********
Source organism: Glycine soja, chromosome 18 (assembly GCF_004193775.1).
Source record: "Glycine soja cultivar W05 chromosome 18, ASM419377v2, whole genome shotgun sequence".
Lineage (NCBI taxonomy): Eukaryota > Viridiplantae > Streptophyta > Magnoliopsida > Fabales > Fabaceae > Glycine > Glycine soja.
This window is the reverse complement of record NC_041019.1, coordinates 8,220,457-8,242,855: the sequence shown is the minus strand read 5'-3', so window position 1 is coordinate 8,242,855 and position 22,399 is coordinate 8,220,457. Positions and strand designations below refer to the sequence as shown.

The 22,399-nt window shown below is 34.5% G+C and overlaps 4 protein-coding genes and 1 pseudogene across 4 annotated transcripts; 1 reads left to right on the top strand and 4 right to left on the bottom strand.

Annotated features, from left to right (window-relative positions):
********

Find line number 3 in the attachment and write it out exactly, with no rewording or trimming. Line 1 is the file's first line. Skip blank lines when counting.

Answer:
Lineage (NCBI taxonomy): Eukaryota > Viridiplantae > Streptophyta > Magnoliopsida > Fabales > Fabaceae > Glycine > Glycine soja.